The Washington Post
Lost City Radioby Daniel Alarcón
For ten years, Norma has been the on-air voice of consolation and hope for the Indians in the mountains and the poor from the barrios—a people broken by war's violence. As the host of Lost City Radio, she reads the names of those who have disappeared—those whom the furiously expanding city has swallowed. Through her efforts lovers are reunited/em>
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For ten years, Norma has been the on-air voice of consolation and hope for the Indians in the mountains and the poor from the barrios—a people broken by war's violence. As the host of Lost City Radio, she reads the names of those who have disappeared—those whom the furiously expanding city has swallowed. Through her efforts lovers are reunited and the lost are found. But in the aftermath of the decadelong bloody civil conflict, her own life is about to forever change—thanks to the arrival of a young boy from the jungle who provides a cryptic clue to the fate of Norma's vanished husband.
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Lost City Radio
By Daniel Alarcon
HarperCollins Publishers, Inc.Copyright © 2007 Daniel Alarcon
All right reserved.
They took Norma off the air that Tuesday morning because a boy was dropped off at the station. He was quiet and thin and had a note. The receptionists let him through. A meeting was called.
The conference room was full of light and had an expansive view of the city, looking east toward the mountains. When Norma walked in, Elmer was seated at the head of the table, rubbing his face as if he'd been woken from a restless, unsatisfying sleep. He nodded as she sat, then yawned and fiddled with the top of a pill bottle he'd taken from his pocket. "Go for some water," he groaned to his assistant. "And empty these ashtrays, Len. Jesus."
The boy sat across from Elmer, in a stiff wooden chair, staring down at his feet. He was slender and fragile, and his eyes were too small for his face. His head had been shaved--to kill lice, Norma supposed. There were the faint beginnings of a mustache above his lips. His shirt was threadbare, and his unhemmed pants were knotted around his waist with a shoestring.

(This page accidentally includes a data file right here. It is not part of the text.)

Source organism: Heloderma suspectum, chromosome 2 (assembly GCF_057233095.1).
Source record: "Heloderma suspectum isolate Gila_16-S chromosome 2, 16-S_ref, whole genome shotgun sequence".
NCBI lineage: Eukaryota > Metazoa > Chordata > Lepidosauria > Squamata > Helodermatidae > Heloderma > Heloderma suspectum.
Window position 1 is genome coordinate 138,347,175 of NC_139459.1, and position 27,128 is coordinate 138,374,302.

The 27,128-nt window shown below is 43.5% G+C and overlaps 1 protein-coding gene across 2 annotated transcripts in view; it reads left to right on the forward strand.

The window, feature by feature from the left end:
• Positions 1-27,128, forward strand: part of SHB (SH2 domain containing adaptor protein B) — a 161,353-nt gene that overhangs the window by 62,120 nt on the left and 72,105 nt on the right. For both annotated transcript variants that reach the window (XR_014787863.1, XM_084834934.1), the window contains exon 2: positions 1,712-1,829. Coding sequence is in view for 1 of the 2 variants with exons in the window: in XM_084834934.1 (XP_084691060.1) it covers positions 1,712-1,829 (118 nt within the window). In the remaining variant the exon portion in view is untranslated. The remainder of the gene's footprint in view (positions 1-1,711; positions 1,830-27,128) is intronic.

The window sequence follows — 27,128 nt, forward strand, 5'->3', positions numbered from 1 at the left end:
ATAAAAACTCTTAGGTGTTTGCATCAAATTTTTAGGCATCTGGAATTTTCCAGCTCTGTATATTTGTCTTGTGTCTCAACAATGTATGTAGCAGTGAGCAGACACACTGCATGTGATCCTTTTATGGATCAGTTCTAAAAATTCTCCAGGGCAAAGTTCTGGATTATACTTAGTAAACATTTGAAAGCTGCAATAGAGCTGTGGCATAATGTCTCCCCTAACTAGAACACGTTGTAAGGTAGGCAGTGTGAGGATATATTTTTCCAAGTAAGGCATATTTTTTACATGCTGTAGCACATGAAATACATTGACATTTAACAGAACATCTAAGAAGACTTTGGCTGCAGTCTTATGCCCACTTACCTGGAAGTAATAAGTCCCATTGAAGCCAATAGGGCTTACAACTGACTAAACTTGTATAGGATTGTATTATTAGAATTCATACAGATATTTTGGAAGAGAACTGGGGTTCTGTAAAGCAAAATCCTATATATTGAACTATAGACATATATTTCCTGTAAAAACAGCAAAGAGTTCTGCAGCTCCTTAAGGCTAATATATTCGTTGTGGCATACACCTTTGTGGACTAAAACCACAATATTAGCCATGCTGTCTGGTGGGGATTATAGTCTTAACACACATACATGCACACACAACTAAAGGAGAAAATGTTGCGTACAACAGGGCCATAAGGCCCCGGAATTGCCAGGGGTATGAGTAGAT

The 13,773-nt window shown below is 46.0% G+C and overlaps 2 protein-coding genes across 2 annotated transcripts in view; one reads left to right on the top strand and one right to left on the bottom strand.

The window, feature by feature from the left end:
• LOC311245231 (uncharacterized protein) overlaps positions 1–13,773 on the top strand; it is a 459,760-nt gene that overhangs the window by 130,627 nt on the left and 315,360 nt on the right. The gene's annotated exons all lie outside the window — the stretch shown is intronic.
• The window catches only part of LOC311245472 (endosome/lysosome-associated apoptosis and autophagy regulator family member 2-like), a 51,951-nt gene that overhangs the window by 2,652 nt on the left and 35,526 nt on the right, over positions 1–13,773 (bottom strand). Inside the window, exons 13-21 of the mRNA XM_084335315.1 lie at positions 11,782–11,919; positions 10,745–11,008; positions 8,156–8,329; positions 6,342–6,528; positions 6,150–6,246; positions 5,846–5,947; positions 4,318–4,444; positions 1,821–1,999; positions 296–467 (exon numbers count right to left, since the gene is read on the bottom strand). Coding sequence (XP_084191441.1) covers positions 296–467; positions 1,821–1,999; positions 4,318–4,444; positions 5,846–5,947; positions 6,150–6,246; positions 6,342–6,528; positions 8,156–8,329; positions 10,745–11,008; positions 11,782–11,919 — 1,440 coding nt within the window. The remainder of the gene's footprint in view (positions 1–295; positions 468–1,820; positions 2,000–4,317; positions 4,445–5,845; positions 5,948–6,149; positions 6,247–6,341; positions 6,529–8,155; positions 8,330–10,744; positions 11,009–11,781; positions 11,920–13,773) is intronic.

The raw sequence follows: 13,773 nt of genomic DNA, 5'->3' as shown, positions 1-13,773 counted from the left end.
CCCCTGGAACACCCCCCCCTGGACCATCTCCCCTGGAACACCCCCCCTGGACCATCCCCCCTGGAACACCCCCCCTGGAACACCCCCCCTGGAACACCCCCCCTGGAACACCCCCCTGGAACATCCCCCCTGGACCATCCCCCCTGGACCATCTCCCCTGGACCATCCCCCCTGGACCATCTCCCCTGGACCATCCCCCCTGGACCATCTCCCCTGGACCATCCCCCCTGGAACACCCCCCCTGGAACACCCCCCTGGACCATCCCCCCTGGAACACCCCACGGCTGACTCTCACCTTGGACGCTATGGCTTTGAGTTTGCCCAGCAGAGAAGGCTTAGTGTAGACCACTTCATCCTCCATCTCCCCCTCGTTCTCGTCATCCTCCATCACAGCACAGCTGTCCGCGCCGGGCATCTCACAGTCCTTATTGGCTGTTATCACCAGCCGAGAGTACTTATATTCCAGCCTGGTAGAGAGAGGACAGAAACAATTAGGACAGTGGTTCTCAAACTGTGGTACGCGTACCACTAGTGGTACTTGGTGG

Norma sat closest to him, her back to the door, facing the white city.
Len reappeared with a pitcher of water. It was choked with bubbles, tinged gray. Elmer poured himself a glass and swallowed two pills. He coughed into his hand. "Let's get right to it," Elmer said when Len had sat. "We're sorry to interrupt the news, Norma, but we wanted you tomeet Victor."
"Tell her how old you are, boy," Len said.
"I'm eleven," the child said, his voice barely audible. "And a half."
Len cleared his throat, glanced at Elmer, as if for permission to speak. With a nod from his boss, he began. "That's a terrific age," Len said. "Now, you came looking for Norma, isn't that right?"
"Yes," Victor said.
"Do you know him?"
"He says he came from the jungle," Len continued. "We thought you'd want to meet him. For the show."
"Great," she said. "Thank you."
Elmer stood and walked to the window. He was a silhouette against the hazy brightness. Norma knew that panorama: the city below, stretching to the horizon and still farther. With your forehead to the glass, you could see down to the street, to that broad avenue choked with traffic and people, with buses and moto-taxis and vegetable carts. Or life on the city's rooftops: clothes hanging on a line next to rusting chicken coops, old men playing cards on a milk crate, dogs barking angrily, teeth bared at the heavy sea air. She'd even seen a man once, sitting on his yellow hard hat, sobbing.
If Elmer saw anything now, he didn't seem interested. He turned back to them. "Not just from the jungle, Norma. From 1797."